I decided to take a trip to Bryce Canyon National Park in Utah. It has always looked like an amazing place to photograph, so on Thursday 3/13/14 my wife and I headed out from Southern California and stopped overnight in Cedar City Utah, before making our way to our Bryce Canyon hotel which was still another 1.5 to 2 hours away. On Friday 3/14/14 we made our way to Bryce Canyon and began scouting for some good photo locations. Bryce Canyon has several viewpoints along the rim of the canyon and each one had its own magnificent view, each one being different in its own way. The viewpoint that I selected for the next morning’s sunrise was Inspiration Point. Inspiration Point gave you a wide view of the canyon yet at the same time placed you quite a bit closer to the hoodoos than some of the other viewpoints did.
Hoodoos are the spires that you see that rise up from the ground. At Bryce Canyon, hoodoos range in size from that of an average human to heights exceeding a 10-story building. Formed in sedimentary rock, hoodoo shapes are affected by the erosion patterns of alternating hard and softer rock layers. Minerals deposited within different rock types cause hoodoos to have different colors throughout their height.
Sunrise that next morning was at 7:43am. The temp was a bit chilly that morning at 23F. So I bundled up up and set out for Inspiration Point. I arrived there at around 6:15am in order to get to my location and get everything setup and ready to go for the sunrise.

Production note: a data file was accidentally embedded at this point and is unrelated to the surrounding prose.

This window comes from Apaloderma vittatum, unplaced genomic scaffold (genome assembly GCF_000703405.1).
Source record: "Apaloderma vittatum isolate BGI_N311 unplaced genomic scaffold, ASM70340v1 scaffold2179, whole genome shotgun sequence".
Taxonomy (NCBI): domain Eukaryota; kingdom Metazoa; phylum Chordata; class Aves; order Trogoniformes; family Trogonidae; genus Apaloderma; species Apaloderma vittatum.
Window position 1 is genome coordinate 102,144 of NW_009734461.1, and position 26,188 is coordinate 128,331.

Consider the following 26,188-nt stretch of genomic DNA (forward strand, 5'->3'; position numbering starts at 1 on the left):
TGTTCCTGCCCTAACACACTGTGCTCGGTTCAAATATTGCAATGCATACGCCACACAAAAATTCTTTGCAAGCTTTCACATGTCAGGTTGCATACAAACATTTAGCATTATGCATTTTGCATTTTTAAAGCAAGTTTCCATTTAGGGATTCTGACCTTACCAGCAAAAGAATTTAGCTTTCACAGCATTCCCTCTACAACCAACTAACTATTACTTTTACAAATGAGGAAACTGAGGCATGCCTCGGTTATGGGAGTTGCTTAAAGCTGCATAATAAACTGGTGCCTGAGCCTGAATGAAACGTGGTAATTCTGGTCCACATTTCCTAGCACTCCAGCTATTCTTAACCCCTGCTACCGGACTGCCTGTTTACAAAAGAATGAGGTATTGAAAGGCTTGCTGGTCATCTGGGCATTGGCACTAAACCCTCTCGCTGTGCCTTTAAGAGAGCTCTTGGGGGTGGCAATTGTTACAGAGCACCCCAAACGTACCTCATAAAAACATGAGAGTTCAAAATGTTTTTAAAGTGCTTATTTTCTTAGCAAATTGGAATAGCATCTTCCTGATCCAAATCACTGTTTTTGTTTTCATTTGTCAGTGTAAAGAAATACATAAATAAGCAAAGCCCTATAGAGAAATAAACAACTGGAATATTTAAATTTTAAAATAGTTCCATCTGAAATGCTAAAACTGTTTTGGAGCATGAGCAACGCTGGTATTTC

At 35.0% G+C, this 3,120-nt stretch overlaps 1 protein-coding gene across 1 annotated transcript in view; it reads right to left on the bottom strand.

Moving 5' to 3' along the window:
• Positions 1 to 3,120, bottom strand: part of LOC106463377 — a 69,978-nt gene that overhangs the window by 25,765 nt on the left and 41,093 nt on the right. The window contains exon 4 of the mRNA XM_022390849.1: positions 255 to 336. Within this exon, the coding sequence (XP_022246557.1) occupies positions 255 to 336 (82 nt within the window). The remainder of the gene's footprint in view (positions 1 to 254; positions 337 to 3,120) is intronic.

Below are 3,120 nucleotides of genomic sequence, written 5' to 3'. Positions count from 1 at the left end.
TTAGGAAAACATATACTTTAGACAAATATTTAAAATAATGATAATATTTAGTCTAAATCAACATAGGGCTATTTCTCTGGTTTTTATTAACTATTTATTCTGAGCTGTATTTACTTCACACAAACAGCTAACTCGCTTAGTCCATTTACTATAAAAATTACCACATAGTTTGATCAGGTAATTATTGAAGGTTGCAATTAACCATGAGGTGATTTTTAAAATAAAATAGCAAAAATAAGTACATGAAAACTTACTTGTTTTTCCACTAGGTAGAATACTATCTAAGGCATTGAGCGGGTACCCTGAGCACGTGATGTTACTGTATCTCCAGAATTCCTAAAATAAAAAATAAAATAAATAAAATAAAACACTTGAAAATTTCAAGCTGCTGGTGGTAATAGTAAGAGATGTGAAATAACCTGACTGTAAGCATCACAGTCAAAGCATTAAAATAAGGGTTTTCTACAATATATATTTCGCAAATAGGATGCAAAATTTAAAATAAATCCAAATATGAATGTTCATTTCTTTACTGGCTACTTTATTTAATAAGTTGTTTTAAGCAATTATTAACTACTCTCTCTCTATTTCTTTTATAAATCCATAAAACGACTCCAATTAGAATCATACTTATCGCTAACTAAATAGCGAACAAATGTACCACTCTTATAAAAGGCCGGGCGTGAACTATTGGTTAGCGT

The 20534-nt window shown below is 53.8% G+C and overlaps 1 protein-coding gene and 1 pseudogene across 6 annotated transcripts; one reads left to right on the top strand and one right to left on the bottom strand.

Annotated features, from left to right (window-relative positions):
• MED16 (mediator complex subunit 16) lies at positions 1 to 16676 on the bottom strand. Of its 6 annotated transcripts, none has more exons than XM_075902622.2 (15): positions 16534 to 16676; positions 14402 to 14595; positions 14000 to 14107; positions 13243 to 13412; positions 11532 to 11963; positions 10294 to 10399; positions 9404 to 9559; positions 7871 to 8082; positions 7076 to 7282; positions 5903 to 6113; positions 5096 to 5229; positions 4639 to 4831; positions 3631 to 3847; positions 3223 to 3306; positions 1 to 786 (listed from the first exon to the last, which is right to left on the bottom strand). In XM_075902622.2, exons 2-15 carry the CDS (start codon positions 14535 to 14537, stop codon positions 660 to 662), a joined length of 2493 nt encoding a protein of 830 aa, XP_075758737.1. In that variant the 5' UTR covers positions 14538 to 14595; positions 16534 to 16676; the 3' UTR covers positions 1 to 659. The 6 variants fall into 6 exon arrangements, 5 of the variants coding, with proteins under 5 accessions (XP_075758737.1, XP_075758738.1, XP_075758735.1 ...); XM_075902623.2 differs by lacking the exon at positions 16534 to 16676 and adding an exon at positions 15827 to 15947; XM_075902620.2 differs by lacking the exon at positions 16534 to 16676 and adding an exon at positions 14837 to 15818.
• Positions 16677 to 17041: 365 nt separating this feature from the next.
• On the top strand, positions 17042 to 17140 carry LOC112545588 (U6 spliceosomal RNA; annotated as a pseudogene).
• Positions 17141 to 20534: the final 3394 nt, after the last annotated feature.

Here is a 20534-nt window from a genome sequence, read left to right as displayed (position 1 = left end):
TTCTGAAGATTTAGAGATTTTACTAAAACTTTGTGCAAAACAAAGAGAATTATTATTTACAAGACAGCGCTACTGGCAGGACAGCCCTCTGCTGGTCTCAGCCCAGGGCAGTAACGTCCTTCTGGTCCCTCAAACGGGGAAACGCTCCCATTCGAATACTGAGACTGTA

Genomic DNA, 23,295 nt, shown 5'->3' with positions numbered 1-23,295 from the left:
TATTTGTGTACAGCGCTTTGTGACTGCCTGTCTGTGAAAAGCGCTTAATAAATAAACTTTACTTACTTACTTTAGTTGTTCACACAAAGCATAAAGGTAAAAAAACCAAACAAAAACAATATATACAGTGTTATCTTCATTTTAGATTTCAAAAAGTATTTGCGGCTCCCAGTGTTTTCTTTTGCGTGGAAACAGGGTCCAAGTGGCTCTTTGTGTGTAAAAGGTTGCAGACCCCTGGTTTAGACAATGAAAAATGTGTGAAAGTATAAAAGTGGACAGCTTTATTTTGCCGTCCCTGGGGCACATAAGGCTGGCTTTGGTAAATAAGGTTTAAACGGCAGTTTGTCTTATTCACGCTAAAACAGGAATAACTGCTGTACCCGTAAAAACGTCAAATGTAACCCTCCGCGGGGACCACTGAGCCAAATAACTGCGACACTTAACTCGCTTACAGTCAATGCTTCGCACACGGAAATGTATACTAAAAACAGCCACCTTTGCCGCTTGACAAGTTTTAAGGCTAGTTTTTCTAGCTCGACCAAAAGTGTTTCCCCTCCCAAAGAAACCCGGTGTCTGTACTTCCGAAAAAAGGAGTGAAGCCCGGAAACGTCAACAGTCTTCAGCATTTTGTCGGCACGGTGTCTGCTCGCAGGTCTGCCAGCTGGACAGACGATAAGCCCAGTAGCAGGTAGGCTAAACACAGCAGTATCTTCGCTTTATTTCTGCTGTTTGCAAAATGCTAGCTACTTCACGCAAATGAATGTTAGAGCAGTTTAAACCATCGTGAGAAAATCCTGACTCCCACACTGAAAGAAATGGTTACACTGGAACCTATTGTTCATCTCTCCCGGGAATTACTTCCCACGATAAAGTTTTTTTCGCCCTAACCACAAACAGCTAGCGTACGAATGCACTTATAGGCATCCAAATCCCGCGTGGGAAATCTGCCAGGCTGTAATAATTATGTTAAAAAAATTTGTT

When I arrived at the parking lot, I was the only one there. It was still very dark out. I grabbed my camera, tripod, and all of my other equipment and headed along the rim to the location we had scouted out the day before. I was wearing one of those new types of lights that are attached to a headband which made carrying all of the equipment and making it through the dark pretty easy. I reached the location and setup the tripod and attached my Nikon D7100 camera body with the Nikon 14-24mm lens to it. I had made sure the day before that the Nikon 14-24mm lens was the right lens for the wide shot that I wanted to get.
It was a strange feeling standing there on the rim in total darkness, knowing that a few feet in front of you was pretty much a shear drop off down into the canyon. As the time got later and the sun began to rise I was able to begin to make out the size of the canyon and the shapes of the Hoodoos. There was still no one else in sight yet, most likely due to it being the off season. As soon as I had enough light, I began to adjust the camera and make some test shots in order to ensure that all of my setting were correct. The canyon faces east so as the sun came into view it lit up the entire canyon of Hoodoos in a warm light that provided the shadows to accent the tremendous scope of the canyon. The light also brought out the magnificent colors.
At the same time that I was capturing images with my tripod setup, I also used my Nikon D7000 with my Nikon 70-200mm zoom lens to zoom in and capture some of the finer details of the Hoodoos and the tree line.
This was a tremendous experience I will not forget. If you ever have the opportunity to see this National Park, don’t hesitate to go. You won’t be disappointed.